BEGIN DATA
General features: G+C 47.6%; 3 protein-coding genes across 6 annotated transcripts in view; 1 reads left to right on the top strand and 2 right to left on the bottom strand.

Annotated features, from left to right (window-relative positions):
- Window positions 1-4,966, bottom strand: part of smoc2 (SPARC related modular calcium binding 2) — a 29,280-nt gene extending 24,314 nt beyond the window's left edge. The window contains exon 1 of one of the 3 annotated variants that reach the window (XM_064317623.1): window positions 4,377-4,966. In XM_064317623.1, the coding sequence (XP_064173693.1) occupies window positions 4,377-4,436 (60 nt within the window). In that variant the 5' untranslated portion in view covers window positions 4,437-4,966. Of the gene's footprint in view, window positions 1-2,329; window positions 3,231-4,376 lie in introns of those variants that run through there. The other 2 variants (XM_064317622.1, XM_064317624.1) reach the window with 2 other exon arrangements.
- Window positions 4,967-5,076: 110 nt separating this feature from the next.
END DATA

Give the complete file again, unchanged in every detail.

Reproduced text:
General features: G+C 47.6%; 3 protein-coding genes across 6 annotated transcripts in view; 1 reads left to right on the top strand and 2 right to left on the bottom strand.

Annotated features, from left to right (window-relative positions):
- Window positions 1-4,966, bottom strand: part of smoc2 (SPARC related modular calcium binding 2) — a 29,280-nt gene extending 24,314 nt beyond the window's left edge. The window contains exon 1 of one of the 3 annotated variants that reach the window (XM_064317623.1): window positions 4,377-4,966. In XM_064317623.1, the coding sequence (XP_064173693.1) occupies window positions 4,377-4,436 (60 nt within the window). In that variant the 5' untranslated portion in view covers window positions 4,437-4,966. Of the gene's footprint in view, window positions 1-2,329; window positions 3,231-4,376 lie in introns of those variants that run through there. The other 2 variants (XM_064317622.1, XM_064317624.1) reach the window with 2 other exon arrangements.
- Window positions 4,967-5,076: 110 nt separating this feature from the next.